Dogon


Also found in: Dictionary, Wikipedia.

Dogon

(dōgän`), African people who live on the bend of the Niger River in the Republic of Mali in West Africa. A patrilineal, sedentary agricultural people, they number over 360,000. They depend mainly on grain crops for their food. Believed to be the original inhabitants of the Niger valley, they lived for thousands of years in completely isolated villages cut out of the cliffs of the Hombori Mts. Many still live in these inaccessible rock caves. The Dogon are known for their art work, which is highly prized.

Bibliography

See M. Griaule, Conversations with Ogotemmêli (1965); K. Ezra, Art of the Dogon (1988).

The Columbia Electronic Encyclopedia™ Copyright © 2013, Columbia University Press. Licensed from Columbia University Press. All rights reserved. www.cc.columbia.edu/cu/cup/
The following article is from The Great Soviet Encyclopedia (1979). It might be outdated or ideologically biased.

Dogon

 

(Dogom), a people living in the Republic of Mali in the Bandiagara Plateau region. There were over 300,000 Dogon according to a 1967 estimate. Linguistically they belong to the Gur group (central Bantoid). About 50 percent of the Dogon are Moslems; the remainder retain their ancient traditional beliefs. Agriculture is their basic occupation; in some areas irrigation is used. They also herd cattle.

REFERENCES

Ol’derogge, D. A. Zapadnyi Sudan v XV-XIX vv. Moscow-Leningrad, 1960.
Palau, Marti (Montserrat). Les Dogon. Paris, 1957.
The Great Soviet Encyclopedia, 3rd Edition (1970-1979). © 2010 The Gale Group, Inc. All rights reserved.
References in periodicals archive ?
Lester, the author of many books for both young readers and adults, based this tale on his study of the Dogon religion, and he includes a glossary of terms at the end.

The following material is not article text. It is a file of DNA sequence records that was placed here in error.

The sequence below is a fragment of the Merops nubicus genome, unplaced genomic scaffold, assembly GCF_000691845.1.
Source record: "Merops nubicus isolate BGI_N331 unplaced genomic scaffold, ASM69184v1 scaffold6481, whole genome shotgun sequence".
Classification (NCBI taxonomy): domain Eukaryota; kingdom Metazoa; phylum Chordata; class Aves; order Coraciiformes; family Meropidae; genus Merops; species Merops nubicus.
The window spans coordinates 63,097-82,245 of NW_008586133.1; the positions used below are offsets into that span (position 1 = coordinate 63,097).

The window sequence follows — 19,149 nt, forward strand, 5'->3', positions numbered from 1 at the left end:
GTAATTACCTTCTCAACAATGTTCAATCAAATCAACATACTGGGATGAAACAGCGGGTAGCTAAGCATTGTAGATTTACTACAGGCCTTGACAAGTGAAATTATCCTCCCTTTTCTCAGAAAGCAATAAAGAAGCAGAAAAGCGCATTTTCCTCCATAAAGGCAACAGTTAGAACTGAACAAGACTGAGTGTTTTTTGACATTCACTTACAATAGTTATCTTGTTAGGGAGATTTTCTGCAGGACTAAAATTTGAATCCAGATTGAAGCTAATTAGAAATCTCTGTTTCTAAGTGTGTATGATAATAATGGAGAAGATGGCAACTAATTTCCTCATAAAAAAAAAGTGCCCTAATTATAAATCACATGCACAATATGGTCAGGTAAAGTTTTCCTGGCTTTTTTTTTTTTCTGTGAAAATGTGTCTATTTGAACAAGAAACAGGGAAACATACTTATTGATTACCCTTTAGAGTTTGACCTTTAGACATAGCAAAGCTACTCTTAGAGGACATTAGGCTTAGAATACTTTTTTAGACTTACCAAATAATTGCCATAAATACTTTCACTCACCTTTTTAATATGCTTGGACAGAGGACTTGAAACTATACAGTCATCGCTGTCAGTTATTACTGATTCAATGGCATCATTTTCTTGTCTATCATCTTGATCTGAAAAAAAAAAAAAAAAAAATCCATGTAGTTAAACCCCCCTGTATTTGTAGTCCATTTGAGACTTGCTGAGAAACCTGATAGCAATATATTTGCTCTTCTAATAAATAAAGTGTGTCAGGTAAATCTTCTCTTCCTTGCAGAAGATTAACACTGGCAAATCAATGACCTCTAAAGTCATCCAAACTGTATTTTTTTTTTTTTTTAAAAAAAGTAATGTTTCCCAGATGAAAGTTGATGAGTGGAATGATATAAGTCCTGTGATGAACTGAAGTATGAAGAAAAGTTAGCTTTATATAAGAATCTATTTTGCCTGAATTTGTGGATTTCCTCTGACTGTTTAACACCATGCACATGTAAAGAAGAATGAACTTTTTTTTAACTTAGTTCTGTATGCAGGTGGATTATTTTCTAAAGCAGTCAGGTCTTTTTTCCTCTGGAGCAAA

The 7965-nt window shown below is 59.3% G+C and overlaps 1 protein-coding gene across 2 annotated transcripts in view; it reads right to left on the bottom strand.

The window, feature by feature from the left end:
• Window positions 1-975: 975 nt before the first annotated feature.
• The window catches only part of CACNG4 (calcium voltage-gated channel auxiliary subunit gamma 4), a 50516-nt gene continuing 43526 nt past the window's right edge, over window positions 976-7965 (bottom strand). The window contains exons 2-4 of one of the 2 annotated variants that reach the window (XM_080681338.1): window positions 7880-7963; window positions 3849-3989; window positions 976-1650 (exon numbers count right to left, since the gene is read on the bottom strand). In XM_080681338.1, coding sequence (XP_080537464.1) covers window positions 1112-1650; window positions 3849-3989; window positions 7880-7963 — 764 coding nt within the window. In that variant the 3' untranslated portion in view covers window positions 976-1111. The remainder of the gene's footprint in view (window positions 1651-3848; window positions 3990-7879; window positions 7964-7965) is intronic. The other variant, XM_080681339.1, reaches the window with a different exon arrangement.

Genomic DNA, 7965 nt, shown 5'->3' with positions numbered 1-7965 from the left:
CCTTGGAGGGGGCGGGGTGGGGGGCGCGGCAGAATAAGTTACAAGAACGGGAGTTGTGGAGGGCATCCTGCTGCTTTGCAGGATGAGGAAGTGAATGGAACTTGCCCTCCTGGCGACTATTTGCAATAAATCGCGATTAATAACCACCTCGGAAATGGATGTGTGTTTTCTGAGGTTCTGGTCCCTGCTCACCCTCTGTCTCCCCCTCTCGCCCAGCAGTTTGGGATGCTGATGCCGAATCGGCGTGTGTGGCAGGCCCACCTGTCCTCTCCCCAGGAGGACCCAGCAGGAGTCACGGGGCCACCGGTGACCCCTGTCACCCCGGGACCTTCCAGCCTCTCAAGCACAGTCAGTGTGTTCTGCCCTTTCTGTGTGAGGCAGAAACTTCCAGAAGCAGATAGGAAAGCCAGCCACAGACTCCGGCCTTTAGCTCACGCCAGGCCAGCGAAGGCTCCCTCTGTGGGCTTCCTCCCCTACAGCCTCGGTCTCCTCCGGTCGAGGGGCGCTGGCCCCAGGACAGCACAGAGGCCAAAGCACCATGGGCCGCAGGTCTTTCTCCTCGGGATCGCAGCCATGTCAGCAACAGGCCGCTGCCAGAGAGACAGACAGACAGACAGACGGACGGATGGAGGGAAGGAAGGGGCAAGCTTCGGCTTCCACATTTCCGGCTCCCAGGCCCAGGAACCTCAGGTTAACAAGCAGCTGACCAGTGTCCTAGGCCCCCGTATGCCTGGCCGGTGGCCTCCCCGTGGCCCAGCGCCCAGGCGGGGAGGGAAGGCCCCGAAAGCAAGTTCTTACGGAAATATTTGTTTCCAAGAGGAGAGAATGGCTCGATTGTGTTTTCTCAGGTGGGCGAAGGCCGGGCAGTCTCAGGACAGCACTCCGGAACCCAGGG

In his essay 'The Mad Fox and the Pale Master', which is both an account of his fieldwork with the Dogon and a paean to the 'pale master', his supervisor and mentor Marcel Griaule, Rouch underlines the need to cast aside preconceptions or 'a priori theorizations' (p.114) in both ethnography and filming.
Davenport's text makes a renewed contribution to the renaissance of the archaic, for the West African Dogon, considered among the most primitive of surviving Stone Age peoples, are its central subject.
A few years ago, I visited a tiny isolated village in the Dogon country of Mali.
MALI: Art of Travel (01285 650011) has 13-day camel treks by camel and four-wheel drive from January 13 visiting the Dogon people of the Niger border, the petrified forests of Unfassen and endless expanses of red sand dunes, mountains, rivers and valleys.
The Andoumboulou are a somewhat shadowy people alluded to in the cosmology of the Dogon people of Mali.
Finally, there are the dwellings of the Dogon in the Bandiagara region of Mali, a fascinating compendium of architectural developments in the African savannah.
Key travels during this period were trips to Dogon villages (1960), Taos Pueblos (1961) and visiting professorships to the US.
And it is raising [pounds sterling] 2,000 to dig a well in a village on Mali's Dogon Plateau, one of the hottest places on earth.
His evidence is limited to references and allusions rather than analyses: to the famous cosmology of the Dogon, analysed by Dieterlen and Griaule, or the familiar facial scarifications of Yoruba culture.
From the ability of Mali's Dogon culture to compile an immense body of astronomical knowledge, to Dr.